Make a note of where the fossil was found and in which type of rock. These are two vital pieces of information should you wish to get a professional to help identify your specimen.
Many museums offer fossil identification services. London's Natural History Museum, for example, has a drop-in service on weekdays or the first Saturday of the month, but its experts will also do their best to identify specimens from a photo uploaded to the fossils and rocks section of its website (www.nhm.ac.uk/natureplus/community/identification/fossils-rocks).
Experienced researchers may be able to name a fossil immediately without further examination, but incomplete specimens and decay to key parts of the fossil can make it more difficult to be certain.
The great fossil finders - two British palaeontological pioneers helped create a fascination for fossils
The work of Sir Richard Owen, founder of the Natural History Museum, has left its mark on modern palaeontology. Owen not only coined the term 'dinosaur' (meaning 'terrible lizard'), but described many new creatures and played a huge part in our fascination for the discovery and display of fossils.
Mary Anning is another major influence on our understanding of ancient creatures. She made some incredibly significant geological finds on the Dorset coast. Her discoveries include the first two plesiosaur skeletons found and the first correctly identified ichthyosaur skeleton. Despite these finds, Anning struggled financially for most of her life, operating independently from the largely male British scientific establishment.
However, in recognition of her contribution to science, the species pictured above was named after her. Many people also attempt to follow in her footsteps to this day by visiting the beaches of Lyme Regis.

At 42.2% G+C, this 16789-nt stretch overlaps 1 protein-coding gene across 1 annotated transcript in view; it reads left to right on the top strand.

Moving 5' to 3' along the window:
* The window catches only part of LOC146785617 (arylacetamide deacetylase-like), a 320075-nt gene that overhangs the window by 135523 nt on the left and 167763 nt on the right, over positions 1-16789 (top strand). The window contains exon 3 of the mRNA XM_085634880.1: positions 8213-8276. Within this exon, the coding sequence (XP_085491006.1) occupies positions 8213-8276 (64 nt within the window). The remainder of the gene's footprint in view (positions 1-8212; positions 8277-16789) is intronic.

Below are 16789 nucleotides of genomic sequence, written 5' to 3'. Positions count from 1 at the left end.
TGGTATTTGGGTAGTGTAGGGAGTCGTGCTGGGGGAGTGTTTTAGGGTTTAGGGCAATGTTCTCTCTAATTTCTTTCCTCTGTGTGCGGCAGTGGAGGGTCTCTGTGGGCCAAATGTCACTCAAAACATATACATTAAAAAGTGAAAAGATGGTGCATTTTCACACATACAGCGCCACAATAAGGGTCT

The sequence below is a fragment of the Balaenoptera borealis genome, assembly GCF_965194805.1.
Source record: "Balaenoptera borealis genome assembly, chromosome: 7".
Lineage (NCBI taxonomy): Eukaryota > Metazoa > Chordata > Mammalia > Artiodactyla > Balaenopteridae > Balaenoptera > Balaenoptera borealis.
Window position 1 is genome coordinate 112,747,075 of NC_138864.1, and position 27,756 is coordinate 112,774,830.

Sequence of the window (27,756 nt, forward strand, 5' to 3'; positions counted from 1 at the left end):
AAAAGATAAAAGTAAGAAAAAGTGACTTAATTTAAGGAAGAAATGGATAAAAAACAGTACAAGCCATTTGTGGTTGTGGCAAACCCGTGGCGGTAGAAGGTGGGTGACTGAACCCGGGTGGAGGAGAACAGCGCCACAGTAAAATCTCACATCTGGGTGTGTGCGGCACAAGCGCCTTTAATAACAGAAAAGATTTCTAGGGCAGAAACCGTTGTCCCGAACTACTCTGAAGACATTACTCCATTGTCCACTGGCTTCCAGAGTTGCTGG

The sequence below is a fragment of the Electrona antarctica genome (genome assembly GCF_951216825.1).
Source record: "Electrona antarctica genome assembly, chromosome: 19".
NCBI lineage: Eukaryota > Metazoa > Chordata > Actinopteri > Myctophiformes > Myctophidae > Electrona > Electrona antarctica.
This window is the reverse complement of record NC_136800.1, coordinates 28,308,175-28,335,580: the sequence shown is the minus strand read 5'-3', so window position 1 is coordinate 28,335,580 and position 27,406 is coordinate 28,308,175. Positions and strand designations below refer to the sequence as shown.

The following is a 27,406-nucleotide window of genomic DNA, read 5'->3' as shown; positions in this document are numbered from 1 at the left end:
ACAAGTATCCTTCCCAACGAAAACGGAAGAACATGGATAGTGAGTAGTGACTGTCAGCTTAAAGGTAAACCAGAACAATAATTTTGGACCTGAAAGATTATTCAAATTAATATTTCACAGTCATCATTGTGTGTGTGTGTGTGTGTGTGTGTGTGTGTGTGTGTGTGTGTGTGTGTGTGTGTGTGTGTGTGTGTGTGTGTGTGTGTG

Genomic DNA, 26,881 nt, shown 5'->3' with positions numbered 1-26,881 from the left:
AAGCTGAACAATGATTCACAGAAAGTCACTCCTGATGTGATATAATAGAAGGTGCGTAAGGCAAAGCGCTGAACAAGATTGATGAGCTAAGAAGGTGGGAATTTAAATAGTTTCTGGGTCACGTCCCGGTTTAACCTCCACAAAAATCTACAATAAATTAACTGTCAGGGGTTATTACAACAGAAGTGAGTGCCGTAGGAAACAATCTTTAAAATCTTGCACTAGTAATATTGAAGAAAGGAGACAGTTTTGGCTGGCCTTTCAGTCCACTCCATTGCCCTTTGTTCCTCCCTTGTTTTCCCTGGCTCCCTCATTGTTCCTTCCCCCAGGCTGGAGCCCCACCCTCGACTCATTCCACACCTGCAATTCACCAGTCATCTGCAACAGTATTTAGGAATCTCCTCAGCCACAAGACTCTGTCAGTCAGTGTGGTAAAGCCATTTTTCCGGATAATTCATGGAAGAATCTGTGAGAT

One way to identify fossils is through comparison. Existing collections of fossils that have already been identified provide an alternative to expensive and potentially damaging radioactive dating methods.
There are no set rules as to how fossils should be preserved by the public, and experts often disagree over the best course of action. This said, the way in which we expose and treat fossils after discovery will determine how well they can be preserved.
Whatever we do with our fossils, says Shepherd, we must remember to be respectful towards anything we find. He says: "Being respectful to the landscape is important and we must preserve our findings so that others can enjoy them too.
"I always use the analogy of discovering the remains of a Roman mosaic in your garden. You wouldn't chip away at it causing damage – so our attitude towards fossils should be the same. They are part of our history and we must look after them."
Wear suitable clothing and footwear, and be vigilant at all times for falling rocks or obstructions.
Check the tide times so that you don't get stuck out at sea and don't chip away at the cliff edge.
Read up about the area you are visiting so that you are familiar with the layout and are aware of any restrictions for removing fossils. Take a map to help you navigate.
Be patient when looking for fossils and don't get disheartened if you don't find anything on your first trip. Fossils can be found in all sorts of areas on a beach so you have to look closely and spend time turning over as many rocks as you can.
If you are fossil hunting in a Site of Special Scientific Interest, check whether you are allowed to remove fossils and other specimens, as it is sometimes illegal to do so.
Grace Paget is a science writer and media assistant for the Cystic Fibrosis Trust.